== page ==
Meet OpenSK, an Open-Source 2FA Security Key Platform from Google

OpenSK on a Nordic chip


In an attempt to accelerate the adoption of security keys, which better protect our digital lives, Google has released a fully open-source two-factor authentication (2FA) security key implementation called OpenSK.

Written in Rust, OpenSK supports both FIDO2 and FIDO U2F standards, and promises to allow security key manufacturers, researchers, and anyone else interested in better security for online accounts to make their own security keys with innovative features, just by flashing a firmware on a Nordic chip dongle.

Under the hood, OpenSK runs on TockOS, an embedded operating system that provides the isolation needed between the security key applet, kernel, and drivers to create defense in depth.

“By opening up OpenSK as a research platform, our hope is that it will be used by researchers, security key manufacturers, and enthusiasts to help develop innovative features and accelerate security key adoption,” said Google.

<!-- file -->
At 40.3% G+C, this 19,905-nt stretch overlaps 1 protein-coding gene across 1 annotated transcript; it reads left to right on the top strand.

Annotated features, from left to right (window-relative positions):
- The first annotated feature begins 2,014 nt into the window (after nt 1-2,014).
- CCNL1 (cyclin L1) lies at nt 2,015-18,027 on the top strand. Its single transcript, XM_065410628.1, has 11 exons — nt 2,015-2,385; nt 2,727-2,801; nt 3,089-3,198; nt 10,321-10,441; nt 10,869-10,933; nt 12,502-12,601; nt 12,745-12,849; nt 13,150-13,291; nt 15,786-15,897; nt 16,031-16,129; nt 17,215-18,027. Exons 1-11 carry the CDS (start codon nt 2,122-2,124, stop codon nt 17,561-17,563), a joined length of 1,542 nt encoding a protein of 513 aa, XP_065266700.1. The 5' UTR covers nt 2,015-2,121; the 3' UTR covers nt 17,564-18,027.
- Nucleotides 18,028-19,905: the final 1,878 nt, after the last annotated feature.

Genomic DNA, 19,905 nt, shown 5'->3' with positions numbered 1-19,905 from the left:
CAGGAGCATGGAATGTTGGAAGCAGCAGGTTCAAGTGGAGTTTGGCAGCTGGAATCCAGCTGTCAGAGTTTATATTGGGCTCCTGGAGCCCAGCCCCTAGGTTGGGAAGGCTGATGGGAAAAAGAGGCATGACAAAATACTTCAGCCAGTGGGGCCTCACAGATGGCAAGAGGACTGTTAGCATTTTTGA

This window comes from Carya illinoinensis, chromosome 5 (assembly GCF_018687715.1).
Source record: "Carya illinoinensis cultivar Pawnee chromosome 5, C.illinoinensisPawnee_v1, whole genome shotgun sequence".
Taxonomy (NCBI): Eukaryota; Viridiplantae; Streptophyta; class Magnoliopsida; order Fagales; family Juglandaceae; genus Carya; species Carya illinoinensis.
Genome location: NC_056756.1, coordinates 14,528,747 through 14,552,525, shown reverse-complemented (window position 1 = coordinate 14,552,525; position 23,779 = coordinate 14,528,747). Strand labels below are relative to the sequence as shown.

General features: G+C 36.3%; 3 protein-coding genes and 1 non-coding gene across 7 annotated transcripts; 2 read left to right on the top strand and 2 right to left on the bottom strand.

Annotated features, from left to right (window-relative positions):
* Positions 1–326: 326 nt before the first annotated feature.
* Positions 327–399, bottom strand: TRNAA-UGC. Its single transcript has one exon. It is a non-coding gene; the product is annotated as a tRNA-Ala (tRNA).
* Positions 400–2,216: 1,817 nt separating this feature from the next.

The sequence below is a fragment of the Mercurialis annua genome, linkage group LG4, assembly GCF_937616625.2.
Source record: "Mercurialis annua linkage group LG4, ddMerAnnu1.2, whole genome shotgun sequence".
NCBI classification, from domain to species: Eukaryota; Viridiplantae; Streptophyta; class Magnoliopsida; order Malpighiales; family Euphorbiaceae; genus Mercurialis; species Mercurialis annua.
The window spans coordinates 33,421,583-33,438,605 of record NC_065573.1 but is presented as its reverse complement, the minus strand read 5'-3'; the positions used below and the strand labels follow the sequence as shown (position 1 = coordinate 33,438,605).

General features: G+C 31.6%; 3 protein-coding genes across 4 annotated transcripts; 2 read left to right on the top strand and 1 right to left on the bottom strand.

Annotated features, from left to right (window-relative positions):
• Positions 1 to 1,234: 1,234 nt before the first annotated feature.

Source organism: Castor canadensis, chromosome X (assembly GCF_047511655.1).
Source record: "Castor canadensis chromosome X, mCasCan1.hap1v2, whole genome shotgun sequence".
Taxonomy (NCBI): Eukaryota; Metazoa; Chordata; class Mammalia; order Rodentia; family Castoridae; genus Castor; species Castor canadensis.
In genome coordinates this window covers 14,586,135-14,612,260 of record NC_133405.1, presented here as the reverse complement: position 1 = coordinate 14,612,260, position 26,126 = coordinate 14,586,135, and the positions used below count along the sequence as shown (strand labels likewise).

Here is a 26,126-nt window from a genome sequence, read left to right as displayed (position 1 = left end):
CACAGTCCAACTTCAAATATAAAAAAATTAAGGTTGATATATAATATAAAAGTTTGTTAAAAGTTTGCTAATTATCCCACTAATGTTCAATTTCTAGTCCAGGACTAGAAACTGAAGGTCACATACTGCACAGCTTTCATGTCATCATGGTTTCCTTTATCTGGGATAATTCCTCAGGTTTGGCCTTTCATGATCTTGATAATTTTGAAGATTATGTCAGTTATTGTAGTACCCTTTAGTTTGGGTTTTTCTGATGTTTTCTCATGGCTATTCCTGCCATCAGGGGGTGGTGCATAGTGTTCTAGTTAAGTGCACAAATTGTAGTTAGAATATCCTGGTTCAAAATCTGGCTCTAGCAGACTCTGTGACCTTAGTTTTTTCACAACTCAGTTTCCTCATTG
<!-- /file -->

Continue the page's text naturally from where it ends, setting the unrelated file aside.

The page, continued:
Google choose to collaborate with Nordic Semiconductor as they provide cheap hardware that supports all major transport protocols mentioned by FIDO2, including Bluetooth (LE) Low Energy, NFS, USB, as well as a dedicated hardware crypto core.

While the Nordic chip dongle doesn’t come with a case, Google is also providing the blueprints to a 3D-printable case for your security key in case you want to protect it. The printable case is compatible with a wide range of 3D printers.

Below, Google is providing a quick demo of how its OpenSK open-source security key platform works. For more details and to get started developing your own FIDO authenticator, visit the official GitHub repository.

A quick demo of how OpenSK works as a security key on a Nordic chip

Source: Google

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